The Huffington Post on Fantasy Series Better Than Harry Potter

The Huffington Post on Fantasy Series Better Than Harry Potter

Master of the Five Magics-smallOver at The Huffington Post, author Jeff Somers (The Digital Plague, The Ustari Cycle) holds forth on fantasy worlds that are more appealing than the mega-successful Harry Potter series.

I was surprised to see his list consisted exclusively of vintage paperbacks, including Jack L. Chalker’s Midnight at the Well of Souls (1980), Piers Anthony’s first Xanth novel A Spell for Chameleon (1977), L. Frank Baum’s The Magic of Oz (1919), and Master of the Five Magics (1980) by Lyndon Hardy. Perhaps not coincidentally, all are part of a fantasy series. Here he is on the latter book:

I read this book as a kid, and the magic system Hardy creates remains one of the more interesting and entertaining ones out there. He imagines a universe that has (initially) five magical disciplines: Thaumaturgy, Alchemy, Magic, Sorcery, and Wizardry. Each form of magic has a clear set of rules that govern how it works. For example, Wizardry is the discipline that summons demons, and it has two rules: the Law of Ubiquity, which states that flame permeates all (making it a gateway between worlds), and the Law of Dichotomy, which states that once a demon is summoned it must either dominate the summoner or be dominated. All in all, a logical system that requires the protagonist to actually study and learn and think critically about the magic, instead of waking up one morning with the ability to turn people into newts or something.

Lyndon Hardy wrote two sequels to Master of the Five Magics: Secret of the Sixth Magic (1984) and Riddle of the Seven Realms (1988). He has not returned to fantasy since. Outside of fantasy, he is perhaps best known as the mastermind of the 1961 Great Rose Bowl Hoax.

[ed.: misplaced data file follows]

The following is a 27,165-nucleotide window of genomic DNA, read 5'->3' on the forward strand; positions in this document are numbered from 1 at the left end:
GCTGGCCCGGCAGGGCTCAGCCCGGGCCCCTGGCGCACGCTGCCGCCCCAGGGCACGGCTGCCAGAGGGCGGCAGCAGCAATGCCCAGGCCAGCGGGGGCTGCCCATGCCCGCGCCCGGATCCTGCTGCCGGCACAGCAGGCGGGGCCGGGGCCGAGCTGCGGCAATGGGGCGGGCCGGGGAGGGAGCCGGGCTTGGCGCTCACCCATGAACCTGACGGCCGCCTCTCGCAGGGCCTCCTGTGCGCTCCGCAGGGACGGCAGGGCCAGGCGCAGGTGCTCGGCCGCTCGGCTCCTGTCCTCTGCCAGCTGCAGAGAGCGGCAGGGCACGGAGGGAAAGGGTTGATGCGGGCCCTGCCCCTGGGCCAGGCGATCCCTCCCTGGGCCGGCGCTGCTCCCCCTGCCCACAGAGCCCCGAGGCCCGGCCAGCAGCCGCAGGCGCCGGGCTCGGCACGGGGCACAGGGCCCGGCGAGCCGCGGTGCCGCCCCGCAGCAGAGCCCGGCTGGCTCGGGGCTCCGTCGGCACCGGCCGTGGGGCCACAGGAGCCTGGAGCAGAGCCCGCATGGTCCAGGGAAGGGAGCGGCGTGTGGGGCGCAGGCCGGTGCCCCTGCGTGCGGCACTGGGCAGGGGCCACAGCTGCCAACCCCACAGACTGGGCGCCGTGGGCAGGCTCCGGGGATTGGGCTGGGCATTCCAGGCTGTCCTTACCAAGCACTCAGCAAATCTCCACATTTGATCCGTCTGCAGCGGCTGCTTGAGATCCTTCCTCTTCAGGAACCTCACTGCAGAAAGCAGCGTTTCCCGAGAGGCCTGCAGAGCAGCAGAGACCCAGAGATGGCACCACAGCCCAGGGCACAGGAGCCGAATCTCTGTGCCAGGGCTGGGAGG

Read Somers’ complete article here.

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Rich Horton

I have to admit my first reaction is to boggle at his taste … I can see arguments for Oz and maybe the Lyndon Hardy books (which I haven’t read but look interesting), but, seriously, Chalker? Anthony?

Allen Snyder

There are certainly better fantasy series than Harry Potter, though Harry Potter is pretty good itself, but I wouldn’t trust anything regarding entertainment or culture coming from Huffington Post (i.e., click bait central).

Thomas Parker

I know a lot of people love the Xanth books, but I gave up on the first one before I got to the second chapter – it just a bit too coy for my taste. I do intend to have another go at it sometime. If I had to name an “underrated” fantasy world, it would be Terry Pratchett’s Discworld. Again, the books are hugely popular, but their very popularity – and humor – often obscures what excellent fantasies they are. Discoelrd is an amazingly detailed and surprisingly consistent and nuanced fantasy world.

Joe H.

I do like Harry Potter, but honestly if I was making a list of “better than Harry Potter”, Diane Duane’s Young Wizards books would be way up at the top.

Thomas Parker

If we’re limiting it to YA books (though Harry broke out of that category pretty quickly), how about John Bellairs’ supernatural mysteries? They deserve to be better remembered.

Thomas Parker

Uh oh.

Joe H.

I actually just read my first Bellairs a few weeks ago — The Face in the Frost — which raised the ever-valid question: Why the @$@#$ didn’t I pull this off my shelf and read it sometime in the previous 20+ years during which I owned it?!?!?

Thomas Parker

Joe, isn’t The Face In the Frost a dynamite book? It really should be on everyone’s list of Neglected Fantasy Classics. It’s one of those rare books that really merit the statement, “there’s nothing else like it.”

Joe H.

Definitely a candidate for Ballantine Adult Fantasy 2.0. What’s Gervasio Gallardo doing these days?

[…] last covered Jeff Somers when we linked to his Huffington Post article, Fantasy Series Better Than Harry Potter. We Are Not Good People was published by Gallery Books on October 7, 2014. It is 514 pages, priced […]

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